"The Los Angeles Dodgers and Major League Baseball announced that they have agreed today to a court-supervised process to sell the team and its attendant media rights in a manner designed to realize maximum value for the Dodgers and their owner, Frank McCourt," read a joint statement. "The Blackstone Group LP will manage the sale process."
There is no timeline for the sale to be completed. It's not known if the decision might impact the club's ability to sign free agents, but a baseball source said the Dodgers are still prepared to pursue a big bat, with first baseman Prince Fielder the apparent No. 1 target.
The agreement culminates a two-year period that started with the breakup of McCourt's 29-year marriage with former club president Jamie McCourt and led to a bankruptcy and an eventual court showdown between McCourt and MLB to determine ownership.
McCourt was attempting to take the Dodgers out of bankruptcy by selling future media rights over the objections of MLB and FOX, which holds current rights. MLB had asked the court to order a sale of the club, accusing McCourt of violating MLB rules by taking $190 million of team funds for personal use.
A hearing scheduled to begin this week, however, was postponed last week as negotiations toward a settlement heated up. McCourt, according to a source, finally felt selling was in the best interests of everyone involved. A deal was struck Tuesday night and he sent out an e-mail to notify all employees.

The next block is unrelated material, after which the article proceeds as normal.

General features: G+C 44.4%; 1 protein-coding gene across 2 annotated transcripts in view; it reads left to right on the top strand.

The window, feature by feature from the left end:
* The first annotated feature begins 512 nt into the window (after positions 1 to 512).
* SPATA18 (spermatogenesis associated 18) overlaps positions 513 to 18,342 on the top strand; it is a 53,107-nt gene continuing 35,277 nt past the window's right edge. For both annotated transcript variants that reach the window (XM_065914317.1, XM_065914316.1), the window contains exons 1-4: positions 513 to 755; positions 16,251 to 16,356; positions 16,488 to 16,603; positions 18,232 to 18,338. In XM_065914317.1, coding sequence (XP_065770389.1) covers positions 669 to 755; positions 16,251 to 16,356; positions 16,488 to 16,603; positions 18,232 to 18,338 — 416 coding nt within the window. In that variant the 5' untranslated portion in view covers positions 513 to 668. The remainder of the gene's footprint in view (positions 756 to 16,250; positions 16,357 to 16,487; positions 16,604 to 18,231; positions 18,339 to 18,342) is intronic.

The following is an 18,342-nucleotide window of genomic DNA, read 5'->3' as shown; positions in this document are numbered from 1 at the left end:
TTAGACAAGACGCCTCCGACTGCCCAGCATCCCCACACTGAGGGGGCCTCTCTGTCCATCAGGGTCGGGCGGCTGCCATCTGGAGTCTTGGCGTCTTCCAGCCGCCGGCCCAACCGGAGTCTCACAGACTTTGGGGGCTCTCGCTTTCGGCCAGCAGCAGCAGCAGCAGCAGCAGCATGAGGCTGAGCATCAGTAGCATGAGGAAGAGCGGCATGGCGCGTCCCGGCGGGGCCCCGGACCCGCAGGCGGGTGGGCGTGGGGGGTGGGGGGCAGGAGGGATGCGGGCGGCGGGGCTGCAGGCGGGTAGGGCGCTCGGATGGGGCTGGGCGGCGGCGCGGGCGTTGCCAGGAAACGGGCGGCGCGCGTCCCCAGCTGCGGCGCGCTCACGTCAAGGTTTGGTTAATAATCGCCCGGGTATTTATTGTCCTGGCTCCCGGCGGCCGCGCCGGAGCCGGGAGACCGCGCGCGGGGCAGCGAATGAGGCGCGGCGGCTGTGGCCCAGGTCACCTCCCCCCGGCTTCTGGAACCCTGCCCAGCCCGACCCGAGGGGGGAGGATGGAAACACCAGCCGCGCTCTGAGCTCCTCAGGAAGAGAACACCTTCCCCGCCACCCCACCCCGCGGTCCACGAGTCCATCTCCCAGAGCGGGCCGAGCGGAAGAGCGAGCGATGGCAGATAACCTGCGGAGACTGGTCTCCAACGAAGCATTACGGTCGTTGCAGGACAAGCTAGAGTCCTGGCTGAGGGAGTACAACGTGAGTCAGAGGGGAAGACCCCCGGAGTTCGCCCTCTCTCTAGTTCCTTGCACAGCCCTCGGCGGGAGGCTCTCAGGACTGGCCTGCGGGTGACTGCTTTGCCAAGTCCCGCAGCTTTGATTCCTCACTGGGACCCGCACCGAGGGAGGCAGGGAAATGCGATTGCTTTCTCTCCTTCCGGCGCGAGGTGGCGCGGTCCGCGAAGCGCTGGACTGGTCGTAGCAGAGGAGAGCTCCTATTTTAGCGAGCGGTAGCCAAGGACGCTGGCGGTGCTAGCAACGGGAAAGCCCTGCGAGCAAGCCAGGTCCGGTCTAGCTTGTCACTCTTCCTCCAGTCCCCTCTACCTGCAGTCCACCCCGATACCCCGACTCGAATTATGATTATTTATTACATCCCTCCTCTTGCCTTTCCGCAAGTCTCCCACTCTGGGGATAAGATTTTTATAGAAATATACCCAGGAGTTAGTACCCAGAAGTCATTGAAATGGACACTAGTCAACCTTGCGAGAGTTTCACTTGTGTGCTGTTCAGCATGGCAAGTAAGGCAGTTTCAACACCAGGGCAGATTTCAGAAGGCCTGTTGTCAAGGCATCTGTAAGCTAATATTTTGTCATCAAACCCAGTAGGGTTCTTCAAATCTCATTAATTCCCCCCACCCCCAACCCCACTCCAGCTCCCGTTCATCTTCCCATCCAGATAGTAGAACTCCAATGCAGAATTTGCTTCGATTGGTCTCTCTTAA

"I have made this decision because I believe it is in the best interests of our organization, our loyal fans and the community at large," McCourt wrote in the e-mail to employees.
McCourt's willingness to sell apparently increased as soon as he and Jamie McCourt reached a divorce settlement last month for $130 million. Prior to that, Jamie McCourt contended that she was entitled to half ownership of the Dodgers as California community property. The McCourts bought the Dodgers from FOX in 2004 for $421 million.
Speculation has the Dodgers bringing as much as $1 billion or more. The sale not only includes the club and Dodger Stadium, but also the media rights. McCourt had struck a deal with FOX to extend the current media rights for 17 years at $3 billion, but under the circumstances, MLB rejected the terms of that agreement.
Ken Gurnick is a reporter for MLB.com. This story was not subject to the approval of Major League Baseball or its clubs.